But artistic goals – are those really meant to be conquered? Of this, I’m not so sure. Is there ever a point at which an author sits down and says, ‘You know…I think I’m done. No more books. I’m just gonna drift away into the sunset .’ Do painters, sculptors, and photographers one day just set down their tools and declare their life’s work complete? I mean…maybe. Maybe some people can do it. Maybe the best of the best reach a point of contentedness, and afterward float away in the clouds with a satisfied smile on their faces.

Maybe.

But somehow I doubt it.

My son – the G Man. He’s not impressed.

Last night, for the first time in forever, I didn’t create. My brushes sat in a Mason jar full of water, soaking up nothing. My new short story ‘Nadya the Deathless’ laid untouched on my century-old laptop. I didn’t draw. I didn’t write. I didn’t wander outside beneath the perfect stars to dream up a new and exhilarating story.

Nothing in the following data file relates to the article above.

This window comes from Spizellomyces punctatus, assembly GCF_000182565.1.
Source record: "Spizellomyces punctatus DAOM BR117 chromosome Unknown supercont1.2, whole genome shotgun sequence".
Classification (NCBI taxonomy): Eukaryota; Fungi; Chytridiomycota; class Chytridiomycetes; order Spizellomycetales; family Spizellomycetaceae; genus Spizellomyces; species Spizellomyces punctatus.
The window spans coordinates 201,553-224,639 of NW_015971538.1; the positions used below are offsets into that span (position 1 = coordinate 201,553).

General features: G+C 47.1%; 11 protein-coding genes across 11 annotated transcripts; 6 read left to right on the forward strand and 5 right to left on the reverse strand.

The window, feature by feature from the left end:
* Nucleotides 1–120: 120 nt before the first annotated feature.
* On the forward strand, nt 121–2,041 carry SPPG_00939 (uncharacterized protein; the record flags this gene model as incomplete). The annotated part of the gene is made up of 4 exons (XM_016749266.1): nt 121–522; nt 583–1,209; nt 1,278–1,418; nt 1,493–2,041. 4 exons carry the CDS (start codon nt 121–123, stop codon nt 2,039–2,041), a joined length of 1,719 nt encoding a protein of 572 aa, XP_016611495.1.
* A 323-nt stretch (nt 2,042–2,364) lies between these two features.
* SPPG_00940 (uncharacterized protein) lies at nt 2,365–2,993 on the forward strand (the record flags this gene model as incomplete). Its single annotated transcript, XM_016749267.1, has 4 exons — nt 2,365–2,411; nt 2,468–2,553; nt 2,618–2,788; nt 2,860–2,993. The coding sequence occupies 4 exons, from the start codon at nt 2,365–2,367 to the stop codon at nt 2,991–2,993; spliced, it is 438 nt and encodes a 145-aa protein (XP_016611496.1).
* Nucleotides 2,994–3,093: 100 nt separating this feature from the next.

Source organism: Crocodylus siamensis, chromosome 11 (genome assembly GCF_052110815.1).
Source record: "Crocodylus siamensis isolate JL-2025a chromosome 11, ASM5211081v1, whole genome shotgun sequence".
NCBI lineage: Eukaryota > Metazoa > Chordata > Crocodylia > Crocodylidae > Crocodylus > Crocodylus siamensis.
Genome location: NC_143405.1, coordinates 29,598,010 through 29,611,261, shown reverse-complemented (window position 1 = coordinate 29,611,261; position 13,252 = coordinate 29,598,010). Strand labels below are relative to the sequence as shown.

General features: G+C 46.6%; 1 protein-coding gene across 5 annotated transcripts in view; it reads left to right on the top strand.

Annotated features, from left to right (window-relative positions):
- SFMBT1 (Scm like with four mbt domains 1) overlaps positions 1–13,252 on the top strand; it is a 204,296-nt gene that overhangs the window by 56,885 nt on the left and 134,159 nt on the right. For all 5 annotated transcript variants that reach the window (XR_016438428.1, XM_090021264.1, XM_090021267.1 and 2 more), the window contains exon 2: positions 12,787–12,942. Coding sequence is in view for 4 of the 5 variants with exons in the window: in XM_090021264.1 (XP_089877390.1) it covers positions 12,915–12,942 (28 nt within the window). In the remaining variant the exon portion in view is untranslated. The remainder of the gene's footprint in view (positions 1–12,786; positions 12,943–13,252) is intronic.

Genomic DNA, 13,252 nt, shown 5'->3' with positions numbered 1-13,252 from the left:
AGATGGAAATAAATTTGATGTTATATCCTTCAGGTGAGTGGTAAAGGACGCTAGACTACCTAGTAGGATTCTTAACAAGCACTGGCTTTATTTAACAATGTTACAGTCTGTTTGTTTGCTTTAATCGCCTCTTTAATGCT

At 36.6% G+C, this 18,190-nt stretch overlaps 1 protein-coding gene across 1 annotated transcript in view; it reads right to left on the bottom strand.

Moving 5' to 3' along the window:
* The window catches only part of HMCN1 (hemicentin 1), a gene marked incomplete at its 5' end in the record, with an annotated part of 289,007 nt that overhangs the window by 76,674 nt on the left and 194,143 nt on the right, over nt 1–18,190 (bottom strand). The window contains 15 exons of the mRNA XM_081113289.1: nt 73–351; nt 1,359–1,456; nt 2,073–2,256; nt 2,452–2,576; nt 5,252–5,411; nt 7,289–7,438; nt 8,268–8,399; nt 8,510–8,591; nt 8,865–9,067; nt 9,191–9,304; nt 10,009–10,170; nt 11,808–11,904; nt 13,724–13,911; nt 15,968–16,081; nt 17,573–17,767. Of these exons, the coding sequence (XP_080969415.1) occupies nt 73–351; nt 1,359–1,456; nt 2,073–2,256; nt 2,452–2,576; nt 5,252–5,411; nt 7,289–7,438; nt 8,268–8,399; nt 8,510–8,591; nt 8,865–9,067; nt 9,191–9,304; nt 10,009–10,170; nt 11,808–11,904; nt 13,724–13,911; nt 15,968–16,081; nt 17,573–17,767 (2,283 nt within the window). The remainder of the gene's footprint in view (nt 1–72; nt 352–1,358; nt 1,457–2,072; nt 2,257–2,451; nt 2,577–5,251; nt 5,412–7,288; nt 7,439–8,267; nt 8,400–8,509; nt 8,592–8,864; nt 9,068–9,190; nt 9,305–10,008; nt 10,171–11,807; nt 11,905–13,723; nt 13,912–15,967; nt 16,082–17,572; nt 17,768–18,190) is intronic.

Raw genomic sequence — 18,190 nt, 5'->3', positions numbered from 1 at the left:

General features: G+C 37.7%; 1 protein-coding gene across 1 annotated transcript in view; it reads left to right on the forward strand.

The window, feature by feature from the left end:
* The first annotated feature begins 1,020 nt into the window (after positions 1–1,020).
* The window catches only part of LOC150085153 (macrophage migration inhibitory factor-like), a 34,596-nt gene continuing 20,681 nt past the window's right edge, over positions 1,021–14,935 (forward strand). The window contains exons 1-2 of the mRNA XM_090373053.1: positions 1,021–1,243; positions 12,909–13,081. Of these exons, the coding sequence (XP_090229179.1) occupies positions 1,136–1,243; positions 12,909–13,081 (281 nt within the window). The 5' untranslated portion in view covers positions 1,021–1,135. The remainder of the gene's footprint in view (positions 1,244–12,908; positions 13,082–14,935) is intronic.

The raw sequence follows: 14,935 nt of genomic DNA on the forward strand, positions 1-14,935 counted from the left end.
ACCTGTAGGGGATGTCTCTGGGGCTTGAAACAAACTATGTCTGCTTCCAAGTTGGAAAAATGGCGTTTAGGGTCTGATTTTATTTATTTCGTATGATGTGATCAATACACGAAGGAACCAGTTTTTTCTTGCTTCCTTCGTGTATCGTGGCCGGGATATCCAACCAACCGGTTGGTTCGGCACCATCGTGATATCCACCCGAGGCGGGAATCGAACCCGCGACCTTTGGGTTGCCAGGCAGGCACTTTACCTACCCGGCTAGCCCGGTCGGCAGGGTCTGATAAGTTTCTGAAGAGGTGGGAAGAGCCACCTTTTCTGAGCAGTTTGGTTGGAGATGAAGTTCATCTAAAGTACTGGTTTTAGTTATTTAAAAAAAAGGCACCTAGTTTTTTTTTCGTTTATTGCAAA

I just sat there in the gloom of my basement. With a bowl of Progresso soup. Vaguely watching a movie. Not really thinking, moving, or existing.

For a while, maybe an hour, I floated in the stillness. Near the end, a scary idea crept over me. I thought perhaps I’d made a grave error in setting goals that were too easy to achieve. ‘Aim low, and you’ll hit your target,’ I realized. ‘Shoot for the moon, and though you’ll never make it, you’ll get to die trying.’

I opened my eyes. The back door was open, and the moths fluttering inside to get at the room’s only lamp. My cats dozed beside me, savoring my rare moment of inactivity.

It was then I knew my low-goal setting hadn’t been some tragic thing.

I can make a new goal, I realized. Something lofty. Something impossible to reach.

Something I’ll be proud to die trying to do.

So let’s talk goals.

Absurd goals.